The male Laz costume which looks similar to the Pontic Greek costume. ©Wikipedia
The Laz (or Lazi) are an ethnic group who live primarily in the southeast corner of the shores of the Black Sea. According to Pontic Greek scholar Dimosthenes Oikonomides, the Laz are related to and originate from the region of the Caucasus. This is not only evident by their general appearance but also their language (Lazuri), which is related to the language of Georgia. Both the Laz, and for that matter the Georgian languages, are related to the Iberian (Kartvelian) family of languages. The Laz dress is similar to both the Turkish and also the Pontic Greek which can be confusing when trying to differentiate them.
The history of the Laz people is sometimes hard to define. The Laz were among the various tribal names that existed in the poorly defined geographical area known as Colchis, which in the 1st c AD seems to have spanned from north Abkhazia all the way to Trebizond.
Today there is believed to be 90,000 Laz still living in Turkey, 30,000 of which speak their mother tongue Lazuri. There is approximately 30,000 Laz living in Georgia, mainly in the region of Ajaria. The language has no official status in Turkey or in Georgia and has no written standard. In Turkey, the Laz live primarily east of Trebizond in villages around Pazar(Atina), Rize and Hopa.
The Laz are sometimes associated with the Sannoi (or Tzannoi) who were an ethnic group whose name survived as the sanjak of Samsun, Djanik (or Tzaniki). The Georgians refer to the Laz as C'an (Sannoi/Tzannoi), however at some time, a separation between the C'an and the Laz appears to have taken place.
The Laz (Lazika) Kingdom
The Laz kingdom began in the 4th century AD when the royal house of the Laz broke away from Rome and declared its independence. In the process, it joined with a series of small dominions of Colchis, thereby subjecting a number of races of the western Caucasus to their rule. The capital of the kingdom was Tsiche-Gozi otherwise known in Greek as Αρχαιόπολη (Eng: Ancient city). Other cities within the dominion were Discuriada, Phasis, Rizounta, Kutais and others. Just before the establishment of the kingdom (3rd century AD) the name Colchis ceased being used and the name Lazic started being used by Greek and Roman authors. The people referred to their nation as ‘Egrisi' and from this came the word Migrelian. In the 2nd half of the 4th century AD other people such as the Apsili, Abasgi and the Svan were all amalgamated into the kingdom although up until then they had all preserved their independence.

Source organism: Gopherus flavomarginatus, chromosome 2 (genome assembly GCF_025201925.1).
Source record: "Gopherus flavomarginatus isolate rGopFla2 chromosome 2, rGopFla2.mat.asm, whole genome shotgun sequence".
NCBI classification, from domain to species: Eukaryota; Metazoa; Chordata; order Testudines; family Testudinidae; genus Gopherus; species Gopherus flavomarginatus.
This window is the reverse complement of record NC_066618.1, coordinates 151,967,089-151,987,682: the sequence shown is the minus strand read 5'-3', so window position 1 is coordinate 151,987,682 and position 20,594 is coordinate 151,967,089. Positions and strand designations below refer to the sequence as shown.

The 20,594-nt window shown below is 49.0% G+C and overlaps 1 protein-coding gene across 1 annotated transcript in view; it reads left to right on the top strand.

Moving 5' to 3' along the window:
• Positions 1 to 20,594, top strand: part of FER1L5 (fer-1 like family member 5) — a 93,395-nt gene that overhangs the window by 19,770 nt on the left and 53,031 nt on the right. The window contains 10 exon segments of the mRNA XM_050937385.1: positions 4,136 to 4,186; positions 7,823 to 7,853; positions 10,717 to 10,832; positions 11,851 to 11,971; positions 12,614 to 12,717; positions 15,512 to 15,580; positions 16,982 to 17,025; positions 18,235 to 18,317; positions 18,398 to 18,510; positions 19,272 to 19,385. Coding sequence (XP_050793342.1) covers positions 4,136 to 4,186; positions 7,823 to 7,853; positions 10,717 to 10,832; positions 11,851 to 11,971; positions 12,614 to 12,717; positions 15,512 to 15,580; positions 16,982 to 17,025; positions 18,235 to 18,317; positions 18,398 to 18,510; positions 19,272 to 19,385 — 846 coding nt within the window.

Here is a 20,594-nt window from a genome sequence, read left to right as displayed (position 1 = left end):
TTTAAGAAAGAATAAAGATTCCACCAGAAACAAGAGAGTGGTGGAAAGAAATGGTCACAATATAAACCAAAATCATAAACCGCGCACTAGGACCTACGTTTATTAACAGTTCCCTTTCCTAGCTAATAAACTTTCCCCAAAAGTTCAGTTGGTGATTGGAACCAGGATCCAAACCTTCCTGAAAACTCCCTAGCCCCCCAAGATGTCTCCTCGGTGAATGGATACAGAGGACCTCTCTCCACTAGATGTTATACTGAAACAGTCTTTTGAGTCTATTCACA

Map of Lazika (c. 300 AD) ©Wikipedia
In the 6th century AD, the king of Lazistan Tsathios visited Constantinople and became Christian, then placed his kingdom under the protection of the Byzantine Empire to protect it from the invasions of neighboring races. During the same period, the Persians managed to gain control of half of Lazistan, whilst the other half continued to be influenced by the Byzantines. After the 6th century AD, the eastern part of Lazistan became part of Georgia, whilst the western part constituted a part of the theme of Chaldia.
During the period of the Comnene dynasty, the western part of Lazistan became a part of the dyanasty. Ecclesiastically, the western part of Lazistan belonged to the jurisdiction of the Metropolite of Trebizond who used the title ‘Exarchos pasis Lazicus' to describe it. After the Ottoman conquest (1461), all the Laz converted to Islam which shows that their Christian faith up until then was feigned. The Turks used to make clear and correct distinctions between the Greeks and the Laz when referring to them, by calling the Greeks ‘Rum' and the Laz simply ‘Laz'.
During the Ottoman period, Lazistan became its own distinctive area (sanjak) under the administration of a Governor who governed from the town of Rizaion (Rize). His title was that of Lazistan Mutasserif; in other words Governor of Lazistan. The Lazistan sanjak was divided into kazas, namely those of Ofi, Rizaion, Athena and Hopa. The Lazistan sanjak was the easternmost region of Turkey. The sanjak belonged to the vilayet of Trebizond.
Pontic Greek scholar George Kandilaptis-Kanis describes the Laz by saying "The Laz with their own ethnicity, language, customs and folklore, have absolutely nothing to do with the Pontic Greeks and also the Turks. They are considered indecent and selfish people. Under the circumstances, they were obedient and a secret weapon of the rulers of the time". Not only do the Laz have no relation to the Greeks of Pontus, when the opportunity arose, they did not hesitate in persecuting them.
Something which differentiated the Laz was their love of the sea. During the end of the 19th century and up until the start of the 20th century, they were the most feared pirates of the eastern region of the Black Sea. In 1806, Laz pirates conducted an invasion of Oinoi (Trk: Unye). Its residents abandoned the city with the guidance of Bishop Meletios and sought refuge at Sinope.
* The Encyclopedia of Pontian Hellenism. Malliaris Pedia
* E.J. Brill's first encyclopaedia of Islam 1913-1936 By M. Th. Houtsma pp 20-22
* Mosaik Europa: Diskussionsbeiträge zur ethnischen und sprachlichen Vielfalt. By Renate Seebauer. p 89